Epilogue: The Machinery of Urban Resilience

Ash Amin
2014 Social Sciences  
Cities are increasingly being recognized as sites of resilience, or as centres of life that will have to become more resilient in a world of intensifying hazard and risk. The literature on urban resilience tends to emphasize either the qualities of human cooperation and solidarity or those of the city's intelligence capabilities-human or technological. This paper focuses, instead, on the city's supply networks, arguing that the "machinic" qualities of mass provisioning and the flexibilities
more » ... city of the city's infrastructures may be key to the capacity of a city to mitigate against, or bounce back from, adversity. Cities are intrinsically unstable entities: they suffer downturns, face unexpected events, and take some time to recover from crises (if that). They are large, open and dispersed. They gather life but also distribute it. They are full of variety, latency and multiplicity. They are territories but also nodes in multiple networks. They are constantly evolving, often in unpredictable ways and in new directions. Much of this change brings turbulence, uncertainty and insecurity. Yet, in the normal course of events, this instability does not cause cities to fall apart or descend into uncontrolled decline, and when things do go off course, recovery and readjustment swiftly follow. In the course of time, cities have endured all manner of difficulty, hedging against risk and bouncing back from adversity, small and large [1] . If cities are unstable, they are also in some ways resilient: while some cities have declined after suffering adversity, many others have managed to recover or stave off the worst, albeit by paying a price. Maintaining this balance on the side of resilience rather than vulnerability is a key challenge of the 21st century for cities, not only because cities will house more and more of the world population, but also because the century is understood by experts and policymakers to be a time in which the perils of "risk society" as theorized by Ulrich Beck and others in the 1980s are likely to intensify. Anxieties are expressed about cities facing the extremes of climate change, the attacks of terrorists, militaries and OPEN ACCESS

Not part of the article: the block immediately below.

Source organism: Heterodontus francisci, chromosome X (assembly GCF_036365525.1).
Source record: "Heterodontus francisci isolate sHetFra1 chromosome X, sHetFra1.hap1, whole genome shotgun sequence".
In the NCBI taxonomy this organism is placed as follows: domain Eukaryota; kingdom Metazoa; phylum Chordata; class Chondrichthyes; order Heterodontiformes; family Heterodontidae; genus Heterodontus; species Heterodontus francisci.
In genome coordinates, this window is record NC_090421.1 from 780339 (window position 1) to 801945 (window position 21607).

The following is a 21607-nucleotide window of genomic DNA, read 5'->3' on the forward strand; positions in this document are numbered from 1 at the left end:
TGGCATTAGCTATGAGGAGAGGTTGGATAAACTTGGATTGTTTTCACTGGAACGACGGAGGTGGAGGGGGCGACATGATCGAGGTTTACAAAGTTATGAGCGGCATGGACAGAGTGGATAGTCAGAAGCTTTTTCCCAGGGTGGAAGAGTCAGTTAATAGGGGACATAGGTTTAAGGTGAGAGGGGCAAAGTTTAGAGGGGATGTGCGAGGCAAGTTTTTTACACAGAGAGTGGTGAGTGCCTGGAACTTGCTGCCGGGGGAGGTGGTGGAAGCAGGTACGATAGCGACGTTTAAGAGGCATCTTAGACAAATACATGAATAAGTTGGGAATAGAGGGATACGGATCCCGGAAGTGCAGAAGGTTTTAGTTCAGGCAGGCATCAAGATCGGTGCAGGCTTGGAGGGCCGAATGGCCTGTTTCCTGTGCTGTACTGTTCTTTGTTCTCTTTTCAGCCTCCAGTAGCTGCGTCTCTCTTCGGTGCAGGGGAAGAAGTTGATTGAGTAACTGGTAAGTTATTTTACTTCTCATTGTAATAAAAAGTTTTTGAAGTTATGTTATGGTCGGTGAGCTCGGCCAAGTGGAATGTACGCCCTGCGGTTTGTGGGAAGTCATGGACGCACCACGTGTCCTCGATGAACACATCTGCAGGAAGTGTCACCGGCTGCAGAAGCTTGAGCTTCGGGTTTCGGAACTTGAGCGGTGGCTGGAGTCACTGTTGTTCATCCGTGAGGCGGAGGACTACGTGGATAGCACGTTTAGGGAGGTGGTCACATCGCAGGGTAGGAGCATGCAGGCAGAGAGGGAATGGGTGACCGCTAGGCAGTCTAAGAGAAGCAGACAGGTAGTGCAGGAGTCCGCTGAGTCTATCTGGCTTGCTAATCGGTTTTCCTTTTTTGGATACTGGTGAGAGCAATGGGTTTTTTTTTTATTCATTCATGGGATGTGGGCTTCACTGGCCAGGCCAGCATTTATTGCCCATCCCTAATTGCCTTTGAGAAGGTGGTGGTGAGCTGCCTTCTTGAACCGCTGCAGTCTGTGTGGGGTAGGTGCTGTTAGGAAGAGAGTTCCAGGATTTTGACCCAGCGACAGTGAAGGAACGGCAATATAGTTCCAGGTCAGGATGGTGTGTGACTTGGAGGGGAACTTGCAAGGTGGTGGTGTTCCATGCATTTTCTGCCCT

doi:10.3390/socsci3030308 fatcat:dotdvetvgnhy3pj4xzighvahmu